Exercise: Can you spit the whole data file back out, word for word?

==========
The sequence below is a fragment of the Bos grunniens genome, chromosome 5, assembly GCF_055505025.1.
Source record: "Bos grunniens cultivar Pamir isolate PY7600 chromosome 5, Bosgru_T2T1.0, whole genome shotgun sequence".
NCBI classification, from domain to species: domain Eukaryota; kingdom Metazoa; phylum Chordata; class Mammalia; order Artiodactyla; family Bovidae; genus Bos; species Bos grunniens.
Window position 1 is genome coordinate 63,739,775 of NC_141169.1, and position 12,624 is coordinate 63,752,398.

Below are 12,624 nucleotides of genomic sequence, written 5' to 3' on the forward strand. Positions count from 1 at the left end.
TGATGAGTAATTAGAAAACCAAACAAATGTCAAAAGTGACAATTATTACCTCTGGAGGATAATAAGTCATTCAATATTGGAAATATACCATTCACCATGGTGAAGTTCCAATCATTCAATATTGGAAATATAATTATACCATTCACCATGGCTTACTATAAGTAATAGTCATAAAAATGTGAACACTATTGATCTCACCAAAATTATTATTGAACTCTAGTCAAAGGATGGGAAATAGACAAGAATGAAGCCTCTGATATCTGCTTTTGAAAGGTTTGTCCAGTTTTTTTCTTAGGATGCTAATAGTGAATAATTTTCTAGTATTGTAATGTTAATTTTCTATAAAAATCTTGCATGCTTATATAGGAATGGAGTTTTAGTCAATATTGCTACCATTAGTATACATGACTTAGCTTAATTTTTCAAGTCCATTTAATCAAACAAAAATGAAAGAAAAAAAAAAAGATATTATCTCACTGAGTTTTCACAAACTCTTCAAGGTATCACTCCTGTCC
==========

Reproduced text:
The sequence below is a fragment of the Bos grunniens genome, chromosome 5, assembly GCF_055505025.1.
Source record: "Bos grunniens cultivar Pamir isolate PY7600 chromosome 5, Bosgru_T2T1.0, whole genome shotgun sequence".
NCBI classification, from domain to species: domain Eukaryota; kingdom Metazoa; phylum Chordata; class Mammalia; order Artiodactyla; family Bovidae; genus Bos; species Bos grunniens.
Window position 1 is genome coordinate 63,739,775 of NC_141169.1, and position 12,624 is coordinate 63,752,398.

Below are 12,624 nucleotides of genomic sequence, written 5' to 3' on the forward strand. Positions count from 1 at the left end.
TGATGAGTAATTAGAAAACCAAACAAATGTCAAAAGTGACAATTATTACCTCTGGAGGATAATAAGTCATTCAATATTGGAAATATACCATTCACCATGGTGAAGTTCCAATCATTCAATATTGGAAATATAATTATACCATTCACCATGGCTTACTATAAGTAATAGTCATAAAAATGTGAACACTATTGATCTCACCAAAATTATTATTGAACTCTAGTCAAAGGATGGGAAATAGACAAGAATGAAGCCTCTGATATCTGCTTTTGAAAGGTTTGTCCAGTTTTTTTCTTAGGATGCTAATAGTGAATAATTTTCTAGTATTGTAATGTTAATTTTCTATAAAAATCTTGCATGCTTATATAGGAATGGAGTTTTAGTCAATATTGCTACCATTAGTATACATGACTTAGCTTAATTTTTCAAGTCCATTTAATCAAACAAAAATGAAAGAAAAAAAAAAAGATATTATCTCACTGAGTTTTCACAAACTCTTCAAGGTATCACTCCTGTCC